Earth and Planetary Science Letters, August 1, 2013, Vol.375, p.372(11)
To link to full-text access for this article, visit this link: http://dx.doi.org/10.1016/j.epsl.2013.06.001 Byline: Rohit B. Warrier, M. Clara Castro, Chris M. Hall, Kyger C. Lohmann Abstract: Significant atmospheric noble gas excesses in aquifer systems have systematically been linked to increased hydrostatic pressure, either due to increased water table levels or due to the development of ice cover. Measured noble gases (Ne, Ar, Kr, and Xe) in the shallow Saginaw aquifer in the Michigan Basin display both moderate ([approximately equal to]20-60% Ne excess) and large ([approximately equal to]80-〉120% Ne excess) excesses of atmospheric noble gases with respect to air saturated water for modern recharge conditions. All large atmospheric noble gas excesses are located in the main discharge area of the Michigan Basin, in the Saginaw Lowlands region. Here, through a step-by-step analysis, we first show that large atmospheric noble gas excesses in the Saginaw aquifer do not result from increased hydrostatic pressure but, instead, are the result of vertical transport of atmospheric noble gases that are believed to have escaped from deep Michigan Basin brines following a past thermal event of mantle origin. Subsequently, we show that the atmospheric noble gas pattern of the entire Michigan Basin strata appears to result from two distinct end-members: (a) an end-member represented by the deepest, most depleted brines from which most of the atmospheric noble gases escaped; and (b) an end-member with excess atmospheric noble gas values above those displayed by the Saginaw samples. The latter is unconstrained due to the dilution effect exerted by recharge water. Using a Rayleigh distillation model we further show that the greater enrichment of lighter relative to heavier noble gases in the Saginaw aquifer in the Saginaw Lowlands area is compatible with either diffusion or solubility related mechanisms. These findings reinforce the notion that a past thermal event is indeed responsible for the atmospheric noble gas excesses found in the Saginaw aquifer in the Saginaw Lowlands area. They are also consistent with and reinforce previous findings with respect to the occurrence of a thermal event of mantle origin in the Michigan Basin. Author Affiliation: University of Michigan, Department of Earth and Environmental Sciences, 1100N. University Ave., Ann Arbor, MI 48109-1063, USA Article History: Received 2 July 2012; Revised 30 May 2013; Accepted 1 June 2013 Article Note: (miscellaneous) Editor: Y. Ricard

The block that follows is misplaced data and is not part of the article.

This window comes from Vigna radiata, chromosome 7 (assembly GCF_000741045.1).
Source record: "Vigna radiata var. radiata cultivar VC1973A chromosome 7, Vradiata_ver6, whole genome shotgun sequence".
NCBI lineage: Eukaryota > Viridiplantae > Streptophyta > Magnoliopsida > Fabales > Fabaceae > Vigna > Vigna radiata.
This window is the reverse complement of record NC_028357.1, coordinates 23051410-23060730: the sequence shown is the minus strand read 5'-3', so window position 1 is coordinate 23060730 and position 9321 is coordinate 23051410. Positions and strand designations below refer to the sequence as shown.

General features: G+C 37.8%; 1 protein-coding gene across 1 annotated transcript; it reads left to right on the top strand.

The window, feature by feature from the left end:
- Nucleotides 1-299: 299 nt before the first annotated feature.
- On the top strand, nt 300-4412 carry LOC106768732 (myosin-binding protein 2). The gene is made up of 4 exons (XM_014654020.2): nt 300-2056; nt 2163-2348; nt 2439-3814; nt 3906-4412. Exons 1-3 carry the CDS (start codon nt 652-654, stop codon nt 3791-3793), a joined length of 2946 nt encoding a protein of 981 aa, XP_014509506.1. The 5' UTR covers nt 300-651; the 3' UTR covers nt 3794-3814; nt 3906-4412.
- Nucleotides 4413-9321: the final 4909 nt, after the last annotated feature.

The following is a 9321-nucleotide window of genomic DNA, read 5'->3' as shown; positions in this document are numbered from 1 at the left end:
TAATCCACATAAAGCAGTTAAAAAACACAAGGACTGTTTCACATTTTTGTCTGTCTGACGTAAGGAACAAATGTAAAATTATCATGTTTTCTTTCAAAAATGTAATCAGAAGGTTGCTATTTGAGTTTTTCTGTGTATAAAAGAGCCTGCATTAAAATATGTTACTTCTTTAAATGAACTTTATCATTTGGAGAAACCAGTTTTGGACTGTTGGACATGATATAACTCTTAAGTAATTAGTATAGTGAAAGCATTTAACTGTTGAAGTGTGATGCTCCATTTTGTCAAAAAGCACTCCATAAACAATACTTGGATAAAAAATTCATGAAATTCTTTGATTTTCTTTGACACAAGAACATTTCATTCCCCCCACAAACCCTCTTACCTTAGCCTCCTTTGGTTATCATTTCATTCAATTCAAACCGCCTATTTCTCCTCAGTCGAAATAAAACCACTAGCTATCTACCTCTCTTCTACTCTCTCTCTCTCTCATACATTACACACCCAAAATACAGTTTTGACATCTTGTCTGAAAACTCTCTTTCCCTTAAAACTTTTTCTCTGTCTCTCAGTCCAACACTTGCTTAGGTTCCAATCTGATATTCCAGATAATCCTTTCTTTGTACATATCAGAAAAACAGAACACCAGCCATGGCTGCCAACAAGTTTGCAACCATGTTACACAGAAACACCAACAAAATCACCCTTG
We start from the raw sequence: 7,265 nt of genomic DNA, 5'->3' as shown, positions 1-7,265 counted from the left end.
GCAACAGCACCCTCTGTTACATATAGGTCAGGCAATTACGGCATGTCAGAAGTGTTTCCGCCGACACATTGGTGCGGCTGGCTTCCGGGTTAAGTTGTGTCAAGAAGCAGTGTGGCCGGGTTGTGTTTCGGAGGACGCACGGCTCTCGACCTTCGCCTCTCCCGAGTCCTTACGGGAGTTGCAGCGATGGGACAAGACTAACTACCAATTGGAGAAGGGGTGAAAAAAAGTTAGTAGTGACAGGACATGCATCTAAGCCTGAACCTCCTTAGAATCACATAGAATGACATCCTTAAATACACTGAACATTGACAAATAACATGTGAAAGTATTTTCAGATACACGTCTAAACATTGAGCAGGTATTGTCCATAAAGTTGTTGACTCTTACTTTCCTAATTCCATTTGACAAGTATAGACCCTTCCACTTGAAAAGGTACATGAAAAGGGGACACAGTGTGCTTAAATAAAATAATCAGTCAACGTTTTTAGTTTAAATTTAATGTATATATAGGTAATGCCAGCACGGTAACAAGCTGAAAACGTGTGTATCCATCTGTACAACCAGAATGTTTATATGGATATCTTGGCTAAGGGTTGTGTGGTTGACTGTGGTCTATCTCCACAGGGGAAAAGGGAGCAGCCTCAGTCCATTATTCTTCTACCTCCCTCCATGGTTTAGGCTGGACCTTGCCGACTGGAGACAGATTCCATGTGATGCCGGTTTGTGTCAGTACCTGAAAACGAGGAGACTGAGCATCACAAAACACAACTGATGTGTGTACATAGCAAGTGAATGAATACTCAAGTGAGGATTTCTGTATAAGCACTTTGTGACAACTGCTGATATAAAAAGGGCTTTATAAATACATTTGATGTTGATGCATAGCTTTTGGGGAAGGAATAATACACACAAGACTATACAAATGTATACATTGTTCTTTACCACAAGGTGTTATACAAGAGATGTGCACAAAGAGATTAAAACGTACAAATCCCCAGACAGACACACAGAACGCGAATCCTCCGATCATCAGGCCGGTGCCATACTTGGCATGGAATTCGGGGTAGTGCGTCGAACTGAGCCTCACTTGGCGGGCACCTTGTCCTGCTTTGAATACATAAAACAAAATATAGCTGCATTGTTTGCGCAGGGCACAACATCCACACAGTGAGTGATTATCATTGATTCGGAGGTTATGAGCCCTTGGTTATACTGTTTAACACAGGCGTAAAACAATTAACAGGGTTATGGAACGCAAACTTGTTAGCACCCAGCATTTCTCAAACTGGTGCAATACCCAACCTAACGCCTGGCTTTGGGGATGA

Aquifers -- Analysis
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